If any of the payment programs require a form of attestation, such as for EMR implementation and utilization, who will be responsible for submitting that attestation? What if the deadline is missed and there are financial consequences? What if the attestation is false (it may not matter whether it was deliberate or innocent) and there are financial consequences?
CONTRACT TIP 5: Review the contract language related to coding and compliance to ensure that your liability is in line with your services. If your agreement incorporates exhibits that enumerate client and company duties and responsibilities, make sure those exhibits match what you will do going forward.
CONTRACT TIP 6: Consider a hold-harmless exception that addresses the provider’s duty or your ability to monitor compliance, and whether a provider’s non-compliance will affect your fees retrospectively (recoupments, offsets, etc.) and/or prospectively.
CONTRACT TIP 7: Review all of the various payment program requirements that apply now, or will be implemented in 2017-2018, and try to anticipate how those changes will affect your services, work, costs, and fees.
CONTRACT Tip 8: List any tracking or monitoring reports you or your client will produce during the term of the contract, with frequencies, data content, and samples, if possible. Make sure you produce the reports on time. The list belongs in the exhibits, the samples, or a similar document.
CONTRACT TIP 9: Require a written statement in your contract or a companion document that spells out, “Data upon which biller relied in designing the services offered and the pricing thereof.” If any of the provider’s representations are materially inaccurate, you should have the right to requote your fees – up or down. This clause should be reciprocal; if changes are favorable to the practice and overall income increases, the practice should have the right to request a recalculation, if you don’t offer one.
CONTRACT Tip 10: If current or new clients participate in new payment schemes that will create new or increased costs, and those costs will be outliers from your other specialties/customers, it is entirely reasonable to factor those extra costs into your pricing. Be sure to be fair about how you apply those costs, and recognize that you should amortize one-time or front-loaded costs over two or three years. Add-on costs could be charged as an additional fraction of a percent or as a per-claim or per-provider flat rate.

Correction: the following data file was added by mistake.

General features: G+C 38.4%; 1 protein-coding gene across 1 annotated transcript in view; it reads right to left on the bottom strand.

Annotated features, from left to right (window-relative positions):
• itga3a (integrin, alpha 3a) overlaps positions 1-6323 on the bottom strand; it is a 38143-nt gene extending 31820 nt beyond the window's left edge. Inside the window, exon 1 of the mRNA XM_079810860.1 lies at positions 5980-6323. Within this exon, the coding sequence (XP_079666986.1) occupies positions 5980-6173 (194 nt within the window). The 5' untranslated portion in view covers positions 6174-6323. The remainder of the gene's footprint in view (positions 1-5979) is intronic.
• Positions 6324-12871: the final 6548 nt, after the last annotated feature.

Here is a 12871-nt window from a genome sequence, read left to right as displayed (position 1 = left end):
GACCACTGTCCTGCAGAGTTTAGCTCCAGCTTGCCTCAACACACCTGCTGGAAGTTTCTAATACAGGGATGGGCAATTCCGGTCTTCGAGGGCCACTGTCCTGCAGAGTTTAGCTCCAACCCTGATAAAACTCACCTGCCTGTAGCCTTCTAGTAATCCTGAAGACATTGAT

CONTRACT TIP 11: Amend your standard agreement to include an “escalator clause” that covers “specific costs associated with new regulations, payment programs and schemes, or other imposed or elected changes that have specific, additional costs associated with the billing or reporting services covered in this agreement.” You could indicate whether there are triggering thresholds (costs greater than $.25 per claim, for example) or other determinants that would activate this clause. Also, be sure to include a periodic review (within 90 days of December 31 of each year, for example) to provide both parties with a ratification step.
CONTRACT TIP 12: Consider any changes in fees as a threshold decision. If the amounts that will be added to your fees exceed an internal threshold, such as, more than 3 percent or 5 percent of the average monthly invoice for the prior six (or 12) months, that would trigger assessment of additional fees.
MACRA/MIPS/APM programs and others like them are likely to be part of our near-term business life. Whether they remain so is unclear, politically or as part of the never-ending evolution of our industry. Twenty years ago many industry “experts” proclaimed that “capitation will become the way all healthcare is paid for within a few years.” We now know how that prediction turned out. Nevertheless, while it is with us it will affect how we contract for our services until it is gone or becomes the way we contract for all of our services longer into an uncertain future.